The Rev. Timothy Cargal, Ph.D., serves as Assistant Stated Clerk for Preparation for Ministry in Mid Council Ministries of the Office of the General Assembly.
“... the Land that I Will Show You” is the blog of the Office of Preparation for Ministry of the Presbyterian Church (U.S.A.). This blog is designed to serve as a resource for those discerning and preparing for a call to the ministry of Word and Sacrament as ordained teaching elders of the church. It will also provide a place for reflecting on and dialoging about the changing context of pastoral ministry in the early 21st century.
For quick announcements about changes or developments in the preparation process, dates related to exams or other key events, discussion boards, surveys, etc., you can follow us on Facebook at “Preparing for Presbyterian Ministry.”
I’ve recently been spending some time in Matthew 7, and I must say that I couldn’t get past the very first verse of the chapter without recalling a sentiment I often encounter in my work with those engaged in the preparation for ministry process from all sides: “Don’t judge, so that you won’t be judged.” (Common English Bible, here and throughout this post) Admittedly I don’t often hear it put in precisely those words. Usually the phrasing is more like, “Who is in a position to judge the Spirit’s call on another person’s life?” That question is then promptly followed by something like, “After all, Jesus tells us not to judge others,” which I must conclude is a reference back to Matthew 7:1.
But is Jesus really commanding us in this verse not to form judgments about others, or is he forbidding us from judging others in some other sense of the word? If he really intended that we not form judgments about others, then he wasn’t terribly consistent. Only a few verses later in the Sermon on the Mount Jesus warns us, “Watch out for false prophets,” and advises, “you will know them by their fruit” (7:15a, 20). Now, this juxtaposition has led a few to quip, “I’m not a judge; I’m a fruit inspector,” but I think something more substantive is at play here than just a clever turn of phrase.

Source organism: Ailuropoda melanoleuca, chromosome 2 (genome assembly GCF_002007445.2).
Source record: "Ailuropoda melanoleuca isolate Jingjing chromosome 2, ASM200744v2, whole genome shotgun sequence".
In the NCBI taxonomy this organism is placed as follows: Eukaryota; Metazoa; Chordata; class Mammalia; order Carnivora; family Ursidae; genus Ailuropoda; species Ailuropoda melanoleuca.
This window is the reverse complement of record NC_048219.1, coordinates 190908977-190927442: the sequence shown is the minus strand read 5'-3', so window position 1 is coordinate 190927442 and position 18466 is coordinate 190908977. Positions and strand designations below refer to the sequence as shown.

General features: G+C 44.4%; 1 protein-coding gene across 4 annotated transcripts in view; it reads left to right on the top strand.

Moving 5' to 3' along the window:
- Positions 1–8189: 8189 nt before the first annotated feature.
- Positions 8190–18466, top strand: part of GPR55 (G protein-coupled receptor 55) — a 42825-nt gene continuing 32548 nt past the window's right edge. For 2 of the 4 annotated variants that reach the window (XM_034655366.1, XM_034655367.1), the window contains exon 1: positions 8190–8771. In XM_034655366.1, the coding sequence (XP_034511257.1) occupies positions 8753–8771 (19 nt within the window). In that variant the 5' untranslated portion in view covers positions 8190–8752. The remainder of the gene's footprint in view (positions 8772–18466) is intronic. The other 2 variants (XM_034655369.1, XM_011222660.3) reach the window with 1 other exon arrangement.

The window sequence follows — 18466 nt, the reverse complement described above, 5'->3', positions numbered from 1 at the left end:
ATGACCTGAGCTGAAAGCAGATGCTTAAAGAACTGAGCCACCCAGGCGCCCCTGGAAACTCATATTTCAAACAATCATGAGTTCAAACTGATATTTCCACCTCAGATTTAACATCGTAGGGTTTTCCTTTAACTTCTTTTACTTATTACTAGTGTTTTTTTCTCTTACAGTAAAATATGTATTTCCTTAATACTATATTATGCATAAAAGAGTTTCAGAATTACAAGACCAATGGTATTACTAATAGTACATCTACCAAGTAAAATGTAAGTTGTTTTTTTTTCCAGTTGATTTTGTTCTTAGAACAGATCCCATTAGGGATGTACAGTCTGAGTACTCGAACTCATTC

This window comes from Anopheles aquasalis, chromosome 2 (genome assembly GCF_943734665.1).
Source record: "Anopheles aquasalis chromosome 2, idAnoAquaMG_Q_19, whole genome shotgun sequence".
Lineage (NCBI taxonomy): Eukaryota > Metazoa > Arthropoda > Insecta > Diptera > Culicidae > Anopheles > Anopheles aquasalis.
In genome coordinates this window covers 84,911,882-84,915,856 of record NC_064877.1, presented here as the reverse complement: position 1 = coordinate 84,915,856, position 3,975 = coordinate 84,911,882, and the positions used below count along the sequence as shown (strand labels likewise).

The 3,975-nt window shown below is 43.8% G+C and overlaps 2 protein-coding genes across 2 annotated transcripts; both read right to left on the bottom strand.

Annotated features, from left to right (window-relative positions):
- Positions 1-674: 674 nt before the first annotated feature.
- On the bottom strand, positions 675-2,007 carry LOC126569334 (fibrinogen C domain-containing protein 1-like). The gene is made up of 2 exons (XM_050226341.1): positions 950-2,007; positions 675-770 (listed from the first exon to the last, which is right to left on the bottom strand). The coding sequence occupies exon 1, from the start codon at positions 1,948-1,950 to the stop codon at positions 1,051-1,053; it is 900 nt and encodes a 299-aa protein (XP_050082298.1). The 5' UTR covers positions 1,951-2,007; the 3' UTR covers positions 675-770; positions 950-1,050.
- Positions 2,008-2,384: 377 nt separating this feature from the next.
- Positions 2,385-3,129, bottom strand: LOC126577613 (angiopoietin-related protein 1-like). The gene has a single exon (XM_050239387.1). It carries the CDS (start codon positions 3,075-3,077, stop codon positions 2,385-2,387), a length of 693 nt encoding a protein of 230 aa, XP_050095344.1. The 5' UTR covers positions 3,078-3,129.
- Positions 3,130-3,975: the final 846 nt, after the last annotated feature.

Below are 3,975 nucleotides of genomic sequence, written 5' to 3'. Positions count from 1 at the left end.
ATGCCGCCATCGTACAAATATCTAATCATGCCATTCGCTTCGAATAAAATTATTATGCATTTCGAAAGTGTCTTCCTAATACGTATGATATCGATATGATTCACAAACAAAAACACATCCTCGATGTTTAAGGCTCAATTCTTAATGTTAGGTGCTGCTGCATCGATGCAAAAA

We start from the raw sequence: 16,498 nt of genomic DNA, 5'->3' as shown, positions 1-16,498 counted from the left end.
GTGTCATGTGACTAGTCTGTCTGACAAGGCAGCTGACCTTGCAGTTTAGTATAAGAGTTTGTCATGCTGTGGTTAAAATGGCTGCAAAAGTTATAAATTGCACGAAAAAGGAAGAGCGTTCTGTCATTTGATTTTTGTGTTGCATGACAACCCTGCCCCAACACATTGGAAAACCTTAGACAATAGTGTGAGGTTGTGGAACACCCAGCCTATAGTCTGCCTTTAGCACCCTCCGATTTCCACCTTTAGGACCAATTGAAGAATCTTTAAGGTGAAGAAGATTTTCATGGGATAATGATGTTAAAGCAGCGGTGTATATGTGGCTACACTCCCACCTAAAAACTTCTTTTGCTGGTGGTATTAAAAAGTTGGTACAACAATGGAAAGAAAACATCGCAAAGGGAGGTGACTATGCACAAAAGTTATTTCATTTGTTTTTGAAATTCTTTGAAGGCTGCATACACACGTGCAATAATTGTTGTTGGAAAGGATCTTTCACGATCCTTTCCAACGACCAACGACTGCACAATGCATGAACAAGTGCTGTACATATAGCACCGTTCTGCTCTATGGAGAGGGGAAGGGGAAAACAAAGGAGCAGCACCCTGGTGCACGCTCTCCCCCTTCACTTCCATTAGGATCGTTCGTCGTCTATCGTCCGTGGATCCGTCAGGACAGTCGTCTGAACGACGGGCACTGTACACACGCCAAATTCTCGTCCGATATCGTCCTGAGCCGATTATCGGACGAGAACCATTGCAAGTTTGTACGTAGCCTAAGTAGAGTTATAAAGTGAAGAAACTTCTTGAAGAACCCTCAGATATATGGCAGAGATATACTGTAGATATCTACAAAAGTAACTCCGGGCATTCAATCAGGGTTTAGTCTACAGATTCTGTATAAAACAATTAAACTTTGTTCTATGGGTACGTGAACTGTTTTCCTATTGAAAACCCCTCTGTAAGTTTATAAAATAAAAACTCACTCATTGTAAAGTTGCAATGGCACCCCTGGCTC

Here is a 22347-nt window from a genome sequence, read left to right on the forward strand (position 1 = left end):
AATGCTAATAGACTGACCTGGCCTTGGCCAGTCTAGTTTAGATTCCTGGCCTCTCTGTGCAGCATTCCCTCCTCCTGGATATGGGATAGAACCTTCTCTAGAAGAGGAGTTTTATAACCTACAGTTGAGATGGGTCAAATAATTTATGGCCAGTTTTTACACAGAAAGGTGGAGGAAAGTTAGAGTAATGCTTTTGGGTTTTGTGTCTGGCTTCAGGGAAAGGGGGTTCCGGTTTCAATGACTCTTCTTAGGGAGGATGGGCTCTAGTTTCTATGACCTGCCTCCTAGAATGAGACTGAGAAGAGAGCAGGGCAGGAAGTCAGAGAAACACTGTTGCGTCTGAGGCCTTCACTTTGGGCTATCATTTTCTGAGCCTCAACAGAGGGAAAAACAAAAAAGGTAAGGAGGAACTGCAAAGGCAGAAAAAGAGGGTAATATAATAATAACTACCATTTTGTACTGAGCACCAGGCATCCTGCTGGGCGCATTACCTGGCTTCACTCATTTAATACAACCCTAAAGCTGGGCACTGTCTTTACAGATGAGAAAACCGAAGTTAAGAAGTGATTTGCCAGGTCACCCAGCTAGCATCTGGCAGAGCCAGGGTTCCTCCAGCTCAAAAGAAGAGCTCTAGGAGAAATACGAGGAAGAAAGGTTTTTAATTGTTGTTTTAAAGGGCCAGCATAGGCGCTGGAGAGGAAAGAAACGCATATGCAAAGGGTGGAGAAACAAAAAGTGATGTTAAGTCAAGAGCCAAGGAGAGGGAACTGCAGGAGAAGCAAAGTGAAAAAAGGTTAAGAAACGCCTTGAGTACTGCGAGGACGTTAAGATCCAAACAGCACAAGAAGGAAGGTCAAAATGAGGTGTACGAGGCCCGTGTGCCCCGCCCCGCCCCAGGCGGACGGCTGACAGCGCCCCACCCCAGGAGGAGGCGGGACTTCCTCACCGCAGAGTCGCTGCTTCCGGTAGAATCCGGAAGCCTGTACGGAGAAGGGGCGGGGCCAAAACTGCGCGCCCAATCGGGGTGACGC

According the standard lexicon for New Testament Greek (usually referenced as BDAG, or “Bauer-Danker”), the word κρινω (krinō) actually has quite a range of meanings, some of which can easily be ruled out in this context. For example, some of the most common uses are simply “to select,” or “to reach a decision.” Surely Jesus is not issuing a blanket assertion: “Don’t decide!” Another common use of the word is in judicial contexts related to the rulings of courts, but there are no indications of such a context here and no evidence elsewhere that Jesus opposed courts (or at least properly functioning courts).
The specific meaning for which the lexicon cites Matthew 7:1a as an example is “pass judgment upon, express an opinion about,” though I think the verse more properly belongs with the negative nuance meanings associated with that usage: “criticize, find fault with, condemn.” As even the hyperbolic image that illustrates the command there in Matthew 7 expresses, there may indeed be a “splinter” in another’s eye for which we might be able to provide assistance, but we will only be able to do so effectively once we address the “log” in our own respective eyes.
A preparation for ministry process that has degraded into criticizing, finding fault, and condemning (regardless of whether the recipients of those actions are those “under care” or those who should be providing the care) is obviously one that has gone terribly off track. But there is a real difference between “judging others” in that sense and “exercising judgment” with regard to another’s giftedness and calling to certain forms of ministry.
It is, indeed, not caring for either the individual or the church when we refuse to share with others that we do not see the evidence of a particular call to service as a teaching elder, even as we do see giftedness for other forms of ministry. While we should not “criticize” that person for considering the possibility of the Spirit’s leading to such ministry, we can and must use our judgment to make “an informed decision about the [person’s] suitability for ordered ministry” (G-2.0603). After all, that is precisely the responsibility placed on all those who answer the call of the Spirit and the community to serve the preparation for ministry process. Just fulfill that responsibility in a spirit of care, not judgmentalism.